Facebook's 2011 advertising revenues were $3.1 billion, up 69 percent from the year before, according to the Menlo Park, CA-based firm's S-1 filing today for its initial public offering. Facebook, which has increased its ad units per page from four to seven in the last two years, appears to have benefited greatly from those particular moves. According to the filing, the primary reason for the jump in ad revenue was a 42 percent lift in the number of ads delivered, as well as an 18 percent hike in the average price per ad delivered.
Total revenue for last year was $3.7 billion, Facebook's filing said, representing a near doubling of 2010's revenue of $1.97 billion. Games developer Zynga helped generate 12 percent of Facebook's revenues last year.
The much-anticipated financial disclosure by Facebook finally gave industry observers a look into the digital giant's financial and operational life. At the end of 2011, according to the filing, the company had 3,200 employees - a doubling of its staff in one year. It took on investments from financiers of roughly $1.2 billion last year, $781 million in 2010, and $243 million the year before.
The filing says there are 845 million Facebook users worldwide, with 483 million active daily. According to the S-1, Faceook usage is fairly evenly distributed across the globe.
The rise of CEO Mark Zuckerberg's company - which turns eight years old on Saturday - has been nothing short of staggering. For instance, only two years ago, Facebook was attempting to reach 500 million users. Now, according to the filing, it has 400 million mobile users alone. With its climb has come a dedicated marketplace of Facebook ads vendors - firms such as Buddy Media, Vitrue, Context Optional, and Syncapse, as well as game developers like Zynga and Playfish.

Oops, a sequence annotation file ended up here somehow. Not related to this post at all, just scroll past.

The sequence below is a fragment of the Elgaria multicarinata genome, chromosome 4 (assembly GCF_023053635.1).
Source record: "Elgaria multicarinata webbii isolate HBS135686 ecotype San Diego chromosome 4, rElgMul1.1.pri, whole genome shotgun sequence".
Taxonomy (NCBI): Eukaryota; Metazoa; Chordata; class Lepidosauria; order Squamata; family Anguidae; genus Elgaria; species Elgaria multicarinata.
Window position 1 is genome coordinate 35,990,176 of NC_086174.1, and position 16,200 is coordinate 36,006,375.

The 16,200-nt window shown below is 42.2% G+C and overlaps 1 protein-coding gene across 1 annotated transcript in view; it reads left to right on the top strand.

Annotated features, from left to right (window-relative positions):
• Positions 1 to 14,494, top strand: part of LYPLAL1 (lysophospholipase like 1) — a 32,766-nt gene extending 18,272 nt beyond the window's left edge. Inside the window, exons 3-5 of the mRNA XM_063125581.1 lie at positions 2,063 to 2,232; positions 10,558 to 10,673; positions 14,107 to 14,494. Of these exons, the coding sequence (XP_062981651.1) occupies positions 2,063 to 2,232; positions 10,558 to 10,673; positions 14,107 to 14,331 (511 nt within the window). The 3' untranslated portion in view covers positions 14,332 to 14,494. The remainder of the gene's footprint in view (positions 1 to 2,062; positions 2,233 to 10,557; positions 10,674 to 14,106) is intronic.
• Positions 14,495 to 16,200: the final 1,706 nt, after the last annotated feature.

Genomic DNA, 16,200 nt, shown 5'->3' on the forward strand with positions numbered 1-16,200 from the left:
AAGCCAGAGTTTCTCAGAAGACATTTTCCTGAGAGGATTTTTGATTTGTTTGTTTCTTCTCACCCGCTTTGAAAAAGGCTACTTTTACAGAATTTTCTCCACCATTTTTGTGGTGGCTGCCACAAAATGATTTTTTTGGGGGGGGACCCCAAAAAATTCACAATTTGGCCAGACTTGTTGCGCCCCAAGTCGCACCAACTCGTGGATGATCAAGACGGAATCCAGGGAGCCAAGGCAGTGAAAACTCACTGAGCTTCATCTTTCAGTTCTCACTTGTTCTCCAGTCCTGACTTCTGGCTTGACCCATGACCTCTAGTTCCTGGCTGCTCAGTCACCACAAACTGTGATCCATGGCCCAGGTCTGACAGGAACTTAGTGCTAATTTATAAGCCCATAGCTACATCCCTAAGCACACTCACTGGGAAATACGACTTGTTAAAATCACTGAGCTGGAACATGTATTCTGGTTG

Rebecca Lieb, digital advertising analyst for Altimeter, commented that "the enormous ecosystem of companies in the 'Facebook economy' agencies, technology providers, and API-dependent plays such as Zynga, indicate that more than Facebook is threatened if Facebook were to fail."
The No. 1 threat to Facebook is Google, which has topped 90 million users for its young Google+ social networking competitor. As James Lenz, a Rice University advertising professor, suggests, a lot can change in the social space in a short amount of time.
He said, "Facebook does [have] several challenges including regulatory issues, privacy concerns, competing with the likes of Google and Apple, and trying to perpetually monetize its consumer base while at the same time not alienating them. In the end, Facebook will more than likely still be standing."
Catherine Tucker, an MIT marketing professor, weighed in on what Facebook's IPO means to companies that lean on digital to sell products. "I think it reflects the power of social media to inspire customers to be active on the platform," she said, "and the potential for social advertising to generate huge revenues from these consumers."